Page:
State officials predict 'historic' budget deficit

Tim Pawlenty
Gov. Tim Pawlenty unveils a new set of job development and economic proposals at the Capitol on Tuesday.
MPR Photo/Tim Pugmire

The national economy is weak, state tax revenues have declined, and Gov. Tim Pawlenty has been hinting for weeks that a big budget shortfall is on the way.

Last month, Pawlenty predicted a substantial, multi-billion dollar deficit in the state budget. In a conference call with reporters earlier this week, Pawlenty offered an even gloomier prediction.

"I think it's going to be a significant number, probably a historic number," said Pawlenty.

Sertich and Kelliher
House Majority Leader Tony Sertich and House Speaker Margaret Anderson Kelliher say all options should be on the table to help solve a projected multi-billion dollar state budget deficit.
MPR Photo/Tom Scheck

Pawlenty has seen a historic number before. A $4.5 billion shortfall greeted Pawlenty when he when he began his first term as governor in 2003.

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Economic conditions are worse today, and 41 states are facing deficits. Pawlenty says he doesn't see Minnesota escaping the trend.

"I think it's clear to even a casual observer that Minnesota -- and almost every state -- is going to have major financial problems," said Pawlenty. "Because the economy has gone through a historic slowdown, and the revenues coming into government are going through a historic slowdown. So as the economy is experiencing historic change, governments are going to have to experience that as well."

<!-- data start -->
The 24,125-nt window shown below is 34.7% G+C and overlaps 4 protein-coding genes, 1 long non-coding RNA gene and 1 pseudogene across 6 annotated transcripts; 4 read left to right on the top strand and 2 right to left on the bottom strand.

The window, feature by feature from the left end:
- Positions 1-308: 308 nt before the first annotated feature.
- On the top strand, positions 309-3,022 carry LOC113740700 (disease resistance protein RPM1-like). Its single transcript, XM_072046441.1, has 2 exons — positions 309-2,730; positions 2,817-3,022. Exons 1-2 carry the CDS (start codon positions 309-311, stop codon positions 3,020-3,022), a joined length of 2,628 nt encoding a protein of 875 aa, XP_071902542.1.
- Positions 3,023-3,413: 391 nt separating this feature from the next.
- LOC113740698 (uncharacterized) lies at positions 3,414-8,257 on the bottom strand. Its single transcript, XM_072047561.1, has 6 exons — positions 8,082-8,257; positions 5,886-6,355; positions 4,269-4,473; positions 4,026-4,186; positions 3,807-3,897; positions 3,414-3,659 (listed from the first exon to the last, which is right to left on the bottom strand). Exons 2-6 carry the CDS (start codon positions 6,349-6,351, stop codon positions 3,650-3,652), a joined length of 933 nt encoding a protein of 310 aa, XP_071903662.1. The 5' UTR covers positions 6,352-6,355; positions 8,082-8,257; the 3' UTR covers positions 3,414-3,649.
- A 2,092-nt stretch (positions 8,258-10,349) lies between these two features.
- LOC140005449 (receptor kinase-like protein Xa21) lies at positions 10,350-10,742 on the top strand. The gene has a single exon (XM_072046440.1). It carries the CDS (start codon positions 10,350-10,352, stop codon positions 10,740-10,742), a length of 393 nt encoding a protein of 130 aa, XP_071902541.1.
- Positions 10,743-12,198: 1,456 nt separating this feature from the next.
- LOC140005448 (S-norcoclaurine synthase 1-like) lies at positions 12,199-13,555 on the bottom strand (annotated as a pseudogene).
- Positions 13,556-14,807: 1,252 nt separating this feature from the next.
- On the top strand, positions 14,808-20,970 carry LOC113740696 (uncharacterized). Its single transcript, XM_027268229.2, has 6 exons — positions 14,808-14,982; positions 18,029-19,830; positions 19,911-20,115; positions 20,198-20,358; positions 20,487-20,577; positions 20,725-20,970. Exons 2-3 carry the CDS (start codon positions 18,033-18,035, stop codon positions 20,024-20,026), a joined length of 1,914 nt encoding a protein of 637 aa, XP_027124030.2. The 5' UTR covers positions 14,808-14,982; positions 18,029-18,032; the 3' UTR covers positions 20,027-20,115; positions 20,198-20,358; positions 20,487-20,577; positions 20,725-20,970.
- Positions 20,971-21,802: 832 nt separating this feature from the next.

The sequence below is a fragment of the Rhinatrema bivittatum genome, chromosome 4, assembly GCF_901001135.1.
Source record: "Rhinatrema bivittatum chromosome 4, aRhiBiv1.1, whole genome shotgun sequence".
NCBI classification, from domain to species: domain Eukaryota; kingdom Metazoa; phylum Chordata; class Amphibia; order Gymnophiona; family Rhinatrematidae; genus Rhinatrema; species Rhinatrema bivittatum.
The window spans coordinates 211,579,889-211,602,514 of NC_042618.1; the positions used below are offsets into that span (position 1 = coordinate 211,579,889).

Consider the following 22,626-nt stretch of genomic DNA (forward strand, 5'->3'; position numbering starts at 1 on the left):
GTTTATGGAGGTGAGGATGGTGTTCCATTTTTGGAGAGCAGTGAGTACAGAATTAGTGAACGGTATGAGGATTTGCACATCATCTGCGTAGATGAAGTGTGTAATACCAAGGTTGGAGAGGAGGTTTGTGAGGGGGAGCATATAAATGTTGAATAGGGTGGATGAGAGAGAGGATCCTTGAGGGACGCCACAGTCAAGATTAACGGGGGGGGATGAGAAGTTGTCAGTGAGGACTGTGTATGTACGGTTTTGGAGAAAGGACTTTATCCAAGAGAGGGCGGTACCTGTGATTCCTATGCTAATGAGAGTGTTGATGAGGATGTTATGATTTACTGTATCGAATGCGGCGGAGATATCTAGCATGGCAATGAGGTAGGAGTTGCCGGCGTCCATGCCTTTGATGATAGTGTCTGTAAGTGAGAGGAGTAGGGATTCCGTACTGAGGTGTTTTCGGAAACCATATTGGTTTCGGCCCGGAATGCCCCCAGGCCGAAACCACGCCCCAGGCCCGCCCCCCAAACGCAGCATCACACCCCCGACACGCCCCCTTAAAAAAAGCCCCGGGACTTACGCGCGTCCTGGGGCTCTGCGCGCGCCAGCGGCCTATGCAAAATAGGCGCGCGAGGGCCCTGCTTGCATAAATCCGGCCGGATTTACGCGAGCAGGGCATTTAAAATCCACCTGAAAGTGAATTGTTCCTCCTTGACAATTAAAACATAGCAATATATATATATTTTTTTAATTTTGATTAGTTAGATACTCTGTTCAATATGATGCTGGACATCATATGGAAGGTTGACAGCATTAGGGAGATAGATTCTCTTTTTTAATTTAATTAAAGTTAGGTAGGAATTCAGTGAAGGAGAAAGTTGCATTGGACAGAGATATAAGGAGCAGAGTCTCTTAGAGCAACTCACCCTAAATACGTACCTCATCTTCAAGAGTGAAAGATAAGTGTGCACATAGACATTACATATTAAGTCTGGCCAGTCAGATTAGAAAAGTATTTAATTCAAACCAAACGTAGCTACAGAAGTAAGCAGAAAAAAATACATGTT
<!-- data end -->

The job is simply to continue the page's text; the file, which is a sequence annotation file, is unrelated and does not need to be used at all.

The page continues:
Pawlenty will offer his recipe for change in January, when he presents his budget proposal for 2010 and 2011. He'll also release a plan to cut spending immediately to resolve a looming deficit this fiscal year.

"It's difficult to imagine we'd be able to get out of this [deficit] without some additional revenue."

The Republican governor and the Democrats who control the Legislature have to negotiate a solution despite their differences on taxes and spending. They don't have many options.

They drained most of the state's reserve earlier this year to fill a shortfall, leaving just $155 million that could be eaten up by the near-term deficit. There's a cash flow account with a $350 million balance, but some are reluctant to tap that when credit markets are tight.

That leaves spending cuts, higher taxes and the federal government.

Kelliher appealed to President-elect Barack Obama this week, asking for help paying for schools, health care, unemployment and infrastructure. Pawlenty said he's skeptical of federal help, saying such spending would compound the national deficit.

"That's going to come back to haunt us," he said.

The Republican governor remains firmly opposed to any tax increases. But DFL legislative leaders aren't making the same commitment. House Majority Leader Tony Sertich of Chisholm says it's too early to rule out any possible budget fixes.

"There's going to be no silver bullet to this, and no amount of cutting or even raising revenue is going to entirely solve the problem," said Sertich. "So I think it would not be wise for us to take anything off the table right now, and be as creative, innovative and flexible as possible." Some Democrats say the pain of potential budget cuts may make a case for raising taxes.